Firstly, a tenant is only liable for consumption of services.  If services are used without your choice when you are not consuming them, eg water is bursting out a pipe and going down the street, then this is not consumption so you shouldn’t have to pay.  If carpets are soaked through, then drying them out is a cost associated with repairing them, and the landlord is responsible for repairs.

Secondly, a tenant is entitled to compensation for any loss they would suffer as a result of the landlord’s breach of the tenancy agreement.  The landlord is in breach if they haven’t provided or maintained the premises in a reasonable state of repair, or if they haven’t carried out repairs within the required time after you notify them of the repair issue (within 4 weeks for standard repairs, and as soon as necessary for urgent repairs).  If the landlord’s breach causes an increase to your services bills, that increase should be paid by the landlord, not you.  However you must be able to show that you contacted the landlord about the need for repairs.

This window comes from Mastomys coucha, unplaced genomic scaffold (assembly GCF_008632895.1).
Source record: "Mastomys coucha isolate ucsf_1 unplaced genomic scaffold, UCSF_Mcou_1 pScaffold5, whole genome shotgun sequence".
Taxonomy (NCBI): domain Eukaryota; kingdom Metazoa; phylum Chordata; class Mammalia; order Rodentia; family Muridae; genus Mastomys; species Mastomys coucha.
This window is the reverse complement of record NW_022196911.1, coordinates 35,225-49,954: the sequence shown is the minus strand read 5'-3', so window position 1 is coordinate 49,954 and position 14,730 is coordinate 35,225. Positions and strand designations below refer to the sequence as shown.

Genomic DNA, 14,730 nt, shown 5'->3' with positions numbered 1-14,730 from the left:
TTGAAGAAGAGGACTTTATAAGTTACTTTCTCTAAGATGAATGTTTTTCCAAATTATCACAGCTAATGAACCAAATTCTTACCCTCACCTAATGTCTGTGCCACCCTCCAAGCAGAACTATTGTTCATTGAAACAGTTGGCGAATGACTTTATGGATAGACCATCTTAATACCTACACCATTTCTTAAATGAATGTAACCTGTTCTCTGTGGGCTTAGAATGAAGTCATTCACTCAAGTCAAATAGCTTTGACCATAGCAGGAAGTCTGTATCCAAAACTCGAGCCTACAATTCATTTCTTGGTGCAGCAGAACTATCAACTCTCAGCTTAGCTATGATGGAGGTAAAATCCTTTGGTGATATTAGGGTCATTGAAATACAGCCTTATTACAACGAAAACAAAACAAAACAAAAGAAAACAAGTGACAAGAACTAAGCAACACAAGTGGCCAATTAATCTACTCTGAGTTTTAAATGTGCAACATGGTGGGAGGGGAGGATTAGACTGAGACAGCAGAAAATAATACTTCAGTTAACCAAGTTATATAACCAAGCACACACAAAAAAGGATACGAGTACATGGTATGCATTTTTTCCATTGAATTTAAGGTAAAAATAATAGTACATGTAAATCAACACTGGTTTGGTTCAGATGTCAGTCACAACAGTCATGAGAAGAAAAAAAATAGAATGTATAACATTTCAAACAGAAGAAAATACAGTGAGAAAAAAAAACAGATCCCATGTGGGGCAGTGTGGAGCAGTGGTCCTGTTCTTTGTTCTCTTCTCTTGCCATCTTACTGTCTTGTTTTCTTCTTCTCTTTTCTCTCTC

Take a look at your past bills and estimate how the repair issue has increased the bill.  Companies that hire out carpet blowers can often give you a written estimate of electricity usage.  You can also take photos of your meters.

For information about how to cut usage and costs go to ACTSmart

 

Reviewed: 3/12/13

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This website provides information about the law designed to help users understand their legal rights and obligations. However legal information is not the same as legal advice (the application of law to an individual's specific circumstances). Although we make all efforts to ensure our information is accurate and useful, we recommend you consult the Tenants Advice Service for advice specific to your circumstances. You are also free to consult an independent solicitor for a second opinion.